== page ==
[Editor's note: This story originally appeared in the January 2020 edition of E&P. Subscribe to the magazine here.]
Between stagnating market prices, substantial financial losses and rising investor demands for returns, the unconventional oil and gas industry is certainly taking its punches. Add to those challenges parent/ child well issues, steep decline curves in production and a slowdown in drilling operations, and the ascent back up to the “good times” seems to be a precipitous one indeed.
Despite the risk of being overwhelmed by such challenges, operators and service providers have kept their heads down and honed in on what they can control. Among the things they can control are how they optimize wells, and thereby optimize their economic value.
A recent study by Deloitte LLP of more than 80,000 wells drilled over the past 10 years in the Eagle Ford and Permian Basin found that fully optimized wells could result in $24 billion in financial opportunity.
The study stated that up to 67% of Eagle Ford and Permian wells were either overengineered or underengineered. In addition, Deloitte reported that while rock quality is important, it tends to not necessarily be the main performance differentiator to the extent that Tier 1, Tier 2 and Tier 3 acreage particularly influences well performance.
“More than 40% of wells drilled outside the core of the western Delaware area reported initial 180-day normalized productivity of more than 1,000 boe/d,” the report stated. “In the Eagle Ford, a comparable number of high performing wells exists across acreage tiers.”
And in a dissension from common industry belief and practices, Deloitte found that some wells drilled over the last two to three years that feature longer laterals and more proppants saw diminished productivity, which the firm’s analysts explained is leading to concerns from investors and financial markets.
“During this period, more than 3,000 wells that were completed with massive volumes of proppant (in excess of 1,800 pounds per foot) yielded productivity below 750 boe/d per 10,000 ft of perforated interval,” Deloitte reported. “Despite an increase in completion intensity of more than 40%, approximately 50% of U.S. horizontal wells had normalized 180-day productivity of below 750 boe/d in the past four years.”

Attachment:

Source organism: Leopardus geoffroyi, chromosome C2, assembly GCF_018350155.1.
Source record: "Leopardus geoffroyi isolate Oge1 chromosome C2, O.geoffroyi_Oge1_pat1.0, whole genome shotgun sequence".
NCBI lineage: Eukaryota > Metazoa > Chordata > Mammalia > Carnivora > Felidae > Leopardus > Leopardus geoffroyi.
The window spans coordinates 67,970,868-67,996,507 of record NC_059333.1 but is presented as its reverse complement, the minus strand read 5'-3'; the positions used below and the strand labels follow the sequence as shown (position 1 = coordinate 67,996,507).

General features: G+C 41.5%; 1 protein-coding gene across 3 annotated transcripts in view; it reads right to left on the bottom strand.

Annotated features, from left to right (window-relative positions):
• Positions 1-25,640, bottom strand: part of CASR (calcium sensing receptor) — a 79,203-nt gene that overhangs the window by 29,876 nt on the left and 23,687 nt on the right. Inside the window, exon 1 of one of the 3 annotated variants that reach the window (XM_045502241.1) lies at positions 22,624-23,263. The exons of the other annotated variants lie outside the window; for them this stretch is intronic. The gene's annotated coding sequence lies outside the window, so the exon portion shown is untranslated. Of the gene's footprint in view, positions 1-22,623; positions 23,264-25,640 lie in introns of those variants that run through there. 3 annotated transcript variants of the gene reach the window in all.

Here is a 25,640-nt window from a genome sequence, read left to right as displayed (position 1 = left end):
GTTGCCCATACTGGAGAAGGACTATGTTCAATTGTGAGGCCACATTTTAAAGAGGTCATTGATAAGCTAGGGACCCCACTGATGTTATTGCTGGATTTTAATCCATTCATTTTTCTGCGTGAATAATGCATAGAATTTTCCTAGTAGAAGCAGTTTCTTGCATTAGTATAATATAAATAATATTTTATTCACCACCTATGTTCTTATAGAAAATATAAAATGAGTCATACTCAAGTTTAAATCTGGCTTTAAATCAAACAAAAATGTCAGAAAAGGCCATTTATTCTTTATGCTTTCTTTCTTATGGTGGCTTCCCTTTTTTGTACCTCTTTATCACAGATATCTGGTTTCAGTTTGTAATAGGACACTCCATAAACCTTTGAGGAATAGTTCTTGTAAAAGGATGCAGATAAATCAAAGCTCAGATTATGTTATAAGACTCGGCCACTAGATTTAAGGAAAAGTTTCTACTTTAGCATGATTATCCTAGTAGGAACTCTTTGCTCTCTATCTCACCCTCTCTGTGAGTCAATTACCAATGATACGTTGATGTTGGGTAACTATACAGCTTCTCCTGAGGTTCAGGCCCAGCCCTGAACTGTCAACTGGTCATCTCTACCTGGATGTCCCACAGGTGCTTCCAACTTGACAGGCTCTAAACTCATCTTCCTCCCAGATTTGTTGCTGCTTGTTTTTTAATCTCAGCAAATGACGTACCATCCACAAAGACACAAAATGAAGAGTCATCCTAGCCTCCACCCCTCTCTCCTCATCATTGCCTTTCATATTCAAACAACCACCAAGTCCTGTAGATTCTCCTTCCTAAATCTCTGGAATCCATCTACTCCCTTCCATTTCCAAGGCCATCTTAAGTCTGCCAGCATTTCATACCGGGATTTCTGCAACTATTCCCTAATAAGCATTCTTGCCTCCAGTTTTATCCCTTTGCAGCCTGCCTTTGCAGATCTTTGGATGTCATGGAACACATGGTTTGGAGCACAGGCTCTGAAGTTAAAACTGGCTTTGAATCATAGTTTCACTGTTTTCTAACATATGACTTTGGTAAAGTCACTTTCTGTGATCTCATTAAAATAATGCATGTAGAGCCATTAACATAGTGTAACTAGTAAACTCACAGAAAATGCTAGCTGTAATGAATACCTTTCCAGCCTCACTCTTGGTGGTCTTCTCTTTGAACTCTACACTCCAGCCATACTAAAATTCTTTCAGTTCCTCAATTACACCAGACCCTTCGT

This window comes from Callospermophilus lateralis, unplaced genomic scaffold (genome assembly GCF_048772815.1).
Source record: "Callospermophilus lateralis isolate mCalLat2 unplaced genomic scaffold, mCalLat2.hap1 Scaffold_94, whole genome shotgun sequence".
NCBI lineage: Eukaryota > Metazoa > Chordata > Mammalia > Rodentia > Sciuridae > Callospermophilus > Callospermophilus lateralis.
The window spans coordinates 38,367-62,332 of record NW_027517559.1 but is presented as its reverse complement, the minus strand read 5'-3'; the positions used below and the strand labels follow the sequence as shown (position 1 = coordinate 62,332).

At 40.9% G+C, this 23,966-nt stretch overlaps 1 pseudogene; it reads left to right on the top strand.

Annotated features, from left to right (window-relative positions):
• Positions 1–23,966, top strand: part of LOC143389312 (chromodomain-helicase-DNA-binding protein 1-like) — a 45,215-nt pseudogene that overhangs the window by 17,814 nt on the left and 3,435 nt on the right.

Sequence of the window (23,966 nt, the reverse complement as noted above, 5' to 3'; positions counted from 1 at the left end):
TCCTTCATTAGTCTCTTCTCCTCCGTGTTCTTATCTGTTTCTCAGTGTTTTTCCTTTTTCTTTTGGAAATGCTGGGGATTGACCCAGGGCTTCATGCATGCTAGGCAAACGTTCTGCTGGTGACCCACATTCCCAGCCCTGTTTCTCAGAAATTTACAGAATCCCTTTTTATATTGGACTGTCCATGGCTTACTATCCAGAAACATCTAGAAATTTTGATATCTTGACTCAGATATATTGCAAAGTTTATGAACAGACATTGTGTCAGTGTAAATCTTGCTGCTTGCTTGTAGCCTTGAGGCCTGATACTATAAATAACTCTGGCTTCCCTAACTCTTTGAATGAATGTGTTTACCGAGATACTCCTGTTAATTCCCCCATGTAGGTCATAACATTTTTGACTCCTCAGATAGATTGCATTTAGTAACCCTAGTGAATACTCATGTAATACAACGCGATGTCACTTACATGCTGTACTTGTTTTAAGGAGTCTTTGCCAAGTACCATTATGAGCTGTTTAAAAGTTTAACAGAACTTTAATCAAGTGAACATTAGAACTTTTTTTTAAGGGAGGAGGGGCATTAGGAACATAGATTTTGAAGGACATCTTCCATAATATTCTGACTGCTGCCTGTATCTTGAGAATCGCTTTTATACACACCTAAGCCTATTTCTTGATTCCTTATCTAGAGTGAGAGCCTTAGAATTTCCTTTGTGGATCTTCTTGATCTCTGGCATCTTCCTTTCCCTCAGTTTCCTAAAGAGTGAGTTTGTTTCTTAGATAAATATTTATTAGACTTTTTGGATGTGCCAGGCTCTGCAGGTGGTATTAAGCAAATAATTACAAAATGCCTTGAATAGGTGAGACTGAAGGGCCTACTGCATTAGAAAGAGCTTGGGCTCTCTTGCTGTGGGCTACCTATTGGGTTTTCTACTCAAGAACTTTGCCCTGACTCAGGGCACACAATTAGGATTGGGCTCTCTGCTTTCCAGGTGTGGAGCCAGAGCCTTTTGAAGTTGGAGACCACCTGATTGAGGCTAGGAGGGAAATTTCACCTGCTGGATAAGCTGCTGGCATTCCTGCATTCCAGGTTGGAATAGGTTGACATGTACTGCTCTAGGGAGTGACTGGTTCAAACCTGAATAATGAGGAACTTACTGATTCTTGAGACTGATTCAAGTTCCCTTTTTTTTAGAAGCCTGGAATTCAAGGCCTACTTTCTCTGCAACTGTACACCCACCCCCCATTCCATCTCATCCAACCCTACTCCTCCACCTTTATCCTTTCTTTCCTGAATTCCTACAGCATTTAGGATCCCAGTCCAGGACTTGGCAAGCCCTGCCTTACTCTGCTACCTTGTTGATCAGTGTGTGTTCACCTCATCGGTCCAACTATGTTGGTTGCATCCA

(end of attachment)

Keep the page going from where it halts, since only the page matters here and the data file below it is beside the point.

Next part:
The study suggests that there is clearly a lot more to learn in unconventional development. Compared to more venerable oil and gas production developments such as conventional and offshore, shale is still in its infancy. Widespread tight oil development is just over a decade old, so the industry is still finding its way. The vast array of technological innovations are still being adopted by the industry. For instance, it’s becoming increasingly important for companies to adopt analytics as well as technologies that can aid in improving well engineering and production such as fluid trackers, tracers and microseismic monitoring.
As Deloitte pointed out, the benefits should be shared among operators and service providers for the good of the entire industry. The principle that a rising tide lifts all boats applies here.
“Now we are more aware of the challenges facing the viability of shales, and brute force is not necessarily the answer,” said Scott Sanderson, principal at Deloitte’s oil and gas strategy and operations practice. “E&Ps should use analytic insights like this to course-correct both operational tasks and commercial arrangements to bring sustainable benefits to shareholders and the extended oil and gas ecosystem.”
The Scoop and Stack plays are still in the money but only with improved well spacing and effective management of frac-driven interactions.
Symbolic AI pushes digitalization to further limits.
Multiwell pad production takes center stage.